Netflix series enchants fantasy lovers

By Ariel Steinsaltz
Staff Writer 

From Matt Groening, the creator of “The Simpsons” and “Futurama,” comes Netflix’s “Disenchantment,” a new animated series with a satirical take on classic medieval princess fantasies.

Bean sheds her role as a princess in search of her own identity. (Twitter)

In a world where princesses married their betrothed and they all lived happily ever after, “Disenchantment” barrels in with its feminist attitudes and dark humor. The rebellious Princess Bean and her two best friends, an elf named Elfo and Luci, her personal demon, partake in all sorts of adventures after the princess refuses to marry her prince and runs away from her own wedding.

There’s a lot to like about this series. Bean, (Abbi Jacobson), is a female protagonist centuries ahead of her time. She is searching for her own identity and ready to get to the nitty gritty ends of the world to find it.

Whether she’s throwing a wild party while the king is out of town, trying to find a job, or going on a wild adventure to save her demon friend from an exorcist, Bean handles her exploits with all the grace of a drunk 19-year-old.

From likeable to loveable, Elfo (Nat Faxon) is the fun, optimistic sidekick needed to lighten up any adventure his friends embark on. Coming from a world of candy-making elves who are always happy, his bubbly attitude often provides a contrast to the darker humor of Bean and Luci (who is delightful in his own sick, raised-in-hell sort of way). Elfo is not a stereotype, though — he has an emotional side, which comes to light particularly in the last few episodes of the series.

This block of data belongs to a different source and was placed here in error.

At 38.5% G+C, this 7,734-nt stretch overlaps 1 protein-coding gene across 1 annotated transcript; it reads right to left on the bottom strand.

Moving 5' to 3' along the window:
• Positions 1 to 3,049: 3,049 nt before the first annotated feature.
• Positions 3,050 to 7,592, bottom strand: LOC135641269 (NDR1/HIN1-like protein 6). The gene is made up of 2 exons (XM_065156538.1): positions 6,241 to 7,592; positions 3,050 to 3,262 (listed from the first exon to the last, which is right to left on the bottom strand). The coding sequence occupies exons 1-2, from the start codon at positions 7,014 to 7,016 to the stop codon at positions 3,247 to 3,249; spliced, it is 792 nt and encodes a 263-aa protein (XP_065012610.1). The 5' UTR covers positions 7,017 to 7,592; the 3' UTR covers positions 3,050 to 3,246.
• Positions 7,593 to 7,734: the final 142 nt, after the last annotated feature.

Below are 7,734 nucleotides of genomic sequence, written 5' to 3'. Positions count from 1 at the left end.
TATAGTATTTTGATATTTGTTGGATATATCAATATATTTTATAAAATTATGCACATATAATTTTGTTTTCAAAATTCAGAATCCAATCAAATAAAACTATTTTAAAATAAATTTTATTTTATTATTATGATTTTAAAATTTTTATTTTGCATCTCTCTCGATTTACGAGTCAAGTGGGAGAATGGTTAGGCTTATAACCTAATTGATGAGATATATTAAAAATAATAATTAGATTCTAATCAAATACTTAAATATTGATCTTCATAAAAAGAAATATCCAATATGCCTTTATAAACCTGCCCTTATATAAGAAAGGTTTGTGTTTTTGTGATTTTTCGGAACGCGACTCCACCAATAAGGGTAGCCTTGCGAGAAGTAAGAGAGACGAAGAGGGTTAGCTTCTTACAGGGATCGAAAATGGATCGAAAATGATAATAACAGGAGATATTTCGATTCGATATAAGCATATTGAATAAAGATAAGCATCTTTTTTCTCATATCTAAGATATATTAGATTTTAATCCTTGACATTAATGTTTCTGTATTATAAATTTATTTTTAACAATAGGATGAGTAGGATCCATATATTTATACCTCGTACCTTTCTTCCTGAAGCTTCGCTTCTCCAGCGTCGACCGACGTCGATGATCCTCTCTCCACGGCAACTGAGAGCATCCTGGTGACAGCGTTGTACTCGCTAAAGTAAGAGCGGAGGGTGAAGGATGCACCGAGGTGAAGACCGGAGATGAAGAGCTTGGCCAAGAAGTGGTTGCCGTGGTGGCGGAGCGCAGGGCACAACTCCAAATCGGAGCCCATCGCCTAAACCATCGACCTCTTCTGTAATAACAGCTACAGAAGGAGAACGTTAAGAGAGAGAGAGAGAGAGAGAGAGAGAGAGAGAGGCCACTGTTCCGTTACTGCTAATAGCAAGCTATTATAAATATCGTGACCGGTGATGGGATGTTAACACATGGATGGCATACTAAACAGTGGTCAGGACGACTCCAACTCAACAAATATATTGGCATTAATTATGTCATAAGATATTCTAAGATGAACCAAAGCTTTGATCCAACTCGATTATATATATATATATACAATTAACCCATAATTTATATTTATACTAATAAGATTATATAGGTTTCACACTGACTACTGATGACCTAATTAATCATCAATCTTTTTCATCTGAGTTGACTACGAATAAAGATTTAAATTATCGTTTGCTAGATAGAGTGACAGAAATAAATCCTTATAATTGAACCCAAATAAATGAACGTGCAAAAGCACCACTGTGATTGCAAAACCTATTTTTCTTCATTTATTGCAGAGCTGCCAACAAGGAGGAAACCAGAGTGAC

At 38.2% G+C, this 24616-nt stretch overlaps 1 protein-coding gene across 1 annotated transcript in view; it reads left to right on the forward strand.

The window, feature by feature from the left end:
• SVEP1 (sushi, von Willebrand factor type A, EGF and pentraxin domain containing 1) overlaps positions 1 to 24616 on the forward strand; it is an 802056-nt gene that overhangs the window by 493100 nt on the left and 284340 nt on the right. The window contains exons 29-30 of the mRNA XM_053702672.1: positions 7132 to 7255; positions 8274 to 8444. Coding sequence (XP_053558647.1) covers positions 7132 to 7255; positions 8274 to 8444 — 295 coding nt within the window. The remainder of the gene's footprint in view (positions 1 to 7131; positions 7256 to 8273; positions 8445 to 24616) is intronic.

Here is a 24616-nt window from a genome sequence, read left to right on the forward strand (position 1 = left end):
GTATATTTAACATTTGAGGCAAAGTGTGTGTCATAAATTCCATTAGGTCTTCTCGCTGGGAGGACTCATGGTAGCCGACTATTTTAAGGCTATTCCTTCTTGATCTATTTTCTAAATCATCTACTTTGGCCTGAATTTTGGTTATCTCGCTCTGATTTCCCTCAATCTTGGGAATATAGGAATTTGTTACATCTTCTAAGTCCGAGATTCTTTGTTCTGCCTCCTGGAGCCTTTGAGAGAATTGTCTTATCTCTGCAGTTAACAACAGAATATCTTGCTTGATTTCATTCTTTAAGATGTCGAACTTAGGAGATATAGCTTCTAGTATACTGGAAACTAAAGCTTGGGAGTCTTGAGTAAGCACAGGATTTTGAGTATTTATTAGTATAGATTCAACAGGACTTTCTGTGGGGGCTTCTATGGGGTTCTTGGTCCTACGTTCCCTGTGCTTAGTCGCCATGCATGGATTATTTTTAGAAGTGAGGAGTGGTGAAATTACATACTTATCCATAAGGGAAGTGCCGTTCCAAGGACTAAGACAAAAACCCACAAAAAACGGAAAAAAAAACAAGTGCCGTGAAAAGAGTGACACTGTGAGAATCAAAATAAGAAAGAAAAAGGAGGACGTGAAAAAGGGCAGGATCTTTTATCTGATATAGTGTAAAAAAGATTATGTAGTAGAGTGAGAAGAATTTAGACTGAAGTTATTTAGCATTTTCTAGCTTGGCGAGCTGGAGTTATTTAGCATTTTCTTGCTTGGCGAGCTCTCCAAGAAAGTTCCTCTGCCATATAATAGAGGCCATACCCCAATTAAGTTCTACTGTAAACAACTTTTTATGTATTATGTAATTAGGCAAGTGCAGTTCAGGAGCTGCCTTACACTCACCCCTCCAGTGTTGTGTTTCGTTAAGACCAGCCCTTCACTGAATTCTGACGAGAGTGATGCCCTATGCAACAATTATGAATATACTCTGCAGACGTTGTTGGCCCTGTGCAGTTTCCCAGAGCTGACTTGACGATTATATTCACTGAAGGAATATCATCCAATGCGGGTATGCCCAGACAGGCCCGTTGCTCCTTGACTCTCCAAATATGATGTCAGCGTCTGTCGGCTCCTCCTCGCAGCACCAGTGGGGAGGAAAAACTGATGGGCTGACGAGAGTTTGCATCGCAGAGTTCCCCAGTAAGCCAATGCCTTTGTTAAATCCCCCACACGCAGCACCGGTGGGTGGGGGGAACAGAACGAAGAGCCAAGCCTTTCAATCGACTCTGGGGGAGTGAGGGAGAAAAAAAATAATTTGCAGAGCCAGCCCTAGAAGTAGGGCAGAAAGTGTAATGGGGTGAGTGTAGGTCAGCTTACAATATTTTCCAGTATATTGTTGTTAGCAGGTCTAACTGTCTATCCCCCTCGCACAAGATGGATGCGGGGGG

A significantly less likeable character is King Zog, Bean’s father and the king of Dreamland, the fictional kingdom in which the show is set. Zog is overbearing, manipulative and greedy — but like the other characters on the show, he is not one-dimensional. His growth throughout the series adds even more charm to the show, as he realizes that he has been a bad father with motives that differ from the audience’s perception.

There are certain aspects of the series I could have done without, particularly Elfo’s backstory in the middle of the season, but overall, the show is very entertaining and makes good use of humor that mocks classic fantasy tropes — such as making Bean’s stepmother a literal tentacled creature.

The show takes relatable scenarios about being a young adult and places them in the context of the medieval world including palaces, diplomacy and even the plague. It makes humor out of real-world issues, like when Bean says, “I didn’t know elves were racist,” but it also includes outlandish situations, such as poison that turns people to stone or a drink that turns people into pigs.

The show takes a lot of interesting twists and turns that I didn’t see coming, and subverts a lot of classic tropes. I would definitely recommend the show for anyone who’s a fan of strong female characters, dark humor and satirical medieval fantasy.

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